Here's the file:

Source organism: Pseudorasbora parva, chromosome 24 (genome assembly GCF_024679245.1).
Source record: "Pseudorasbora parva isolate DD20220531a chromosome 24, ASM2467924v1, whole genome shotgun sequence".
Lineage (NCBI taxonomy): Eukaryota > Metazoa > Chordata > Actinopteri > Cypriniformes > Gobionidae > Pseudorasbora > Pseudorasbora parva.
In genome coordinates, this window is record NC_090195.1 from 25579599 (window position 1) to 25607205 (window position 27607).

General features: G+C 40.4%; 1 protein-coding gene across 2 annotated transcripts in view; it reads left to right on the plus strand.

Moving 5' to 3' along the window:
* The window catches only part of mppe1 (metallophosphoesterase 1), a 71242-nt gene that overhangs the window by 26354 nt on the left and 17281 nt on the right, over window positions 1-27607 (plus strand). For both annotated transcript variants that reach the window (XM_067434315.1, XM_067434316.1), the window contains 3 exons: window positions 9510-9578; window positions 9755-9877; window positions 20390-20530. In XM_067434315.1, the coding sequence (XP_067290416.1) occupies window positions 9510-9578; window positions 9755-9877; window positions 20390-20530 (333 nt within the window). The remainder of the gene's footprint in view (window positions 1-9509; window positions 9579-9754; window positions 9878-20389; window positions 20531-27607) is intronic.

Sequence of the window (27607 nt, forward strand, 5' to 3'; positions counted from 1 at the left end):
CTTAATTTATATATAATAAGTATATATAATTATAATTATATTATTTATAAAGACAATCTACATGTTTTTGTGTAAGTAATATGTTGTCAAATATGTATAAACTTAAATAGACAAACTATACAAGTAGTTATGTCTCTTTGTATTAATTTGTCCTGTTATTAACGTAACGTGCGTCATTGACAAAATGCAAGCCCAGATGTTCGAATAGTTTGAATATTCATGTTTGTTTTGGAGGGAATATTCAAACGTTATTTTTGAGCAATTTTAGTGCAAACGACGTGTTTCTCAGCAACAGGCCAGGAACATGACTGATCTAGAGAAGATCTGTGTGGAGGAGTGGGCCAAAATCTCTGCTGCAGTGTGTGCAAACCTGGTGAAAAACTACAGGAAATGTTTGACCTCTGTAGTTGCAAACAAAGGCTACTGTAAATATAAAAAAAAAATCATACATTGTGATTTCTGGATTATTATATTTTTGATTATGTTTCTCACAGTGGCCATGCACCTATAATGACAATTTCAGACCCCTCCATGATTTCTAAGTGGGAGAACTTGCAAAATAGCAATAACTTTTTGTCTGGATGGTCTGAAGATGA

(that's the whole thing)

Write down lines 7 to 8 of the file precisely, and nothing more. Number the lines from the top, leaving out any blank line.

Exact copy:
* The window catches only part of mppe1 (metallophosphoesterase 1), a 71242-nt gene that overhangs the window by 26354 nt on the left and 17281 nt on the right, over window positions 1-27607 (plus strand). For both annotated transcript variants that reach the window (XM_067434315.1, XM_067434316.1), the window contains 3 exons: window positions 9510-9578; window positions 9755-9877; window positions 20390-20530. In XM_067434315.1, the coding sequence (XP_067290416.1) occupies window positions 9510-9578; window positions 9755-9877; window positions 20390-20530 (333 nt within the window). The remainder of the gene's footprint in view (window positions 1-9509; window positions 9579-9754; window positions 9878-20389; window positions 20531-27607) is intronic.

Sequence of the window (27607 nt, forward strand, 5' to 3'; positions counted from 1 at the left end):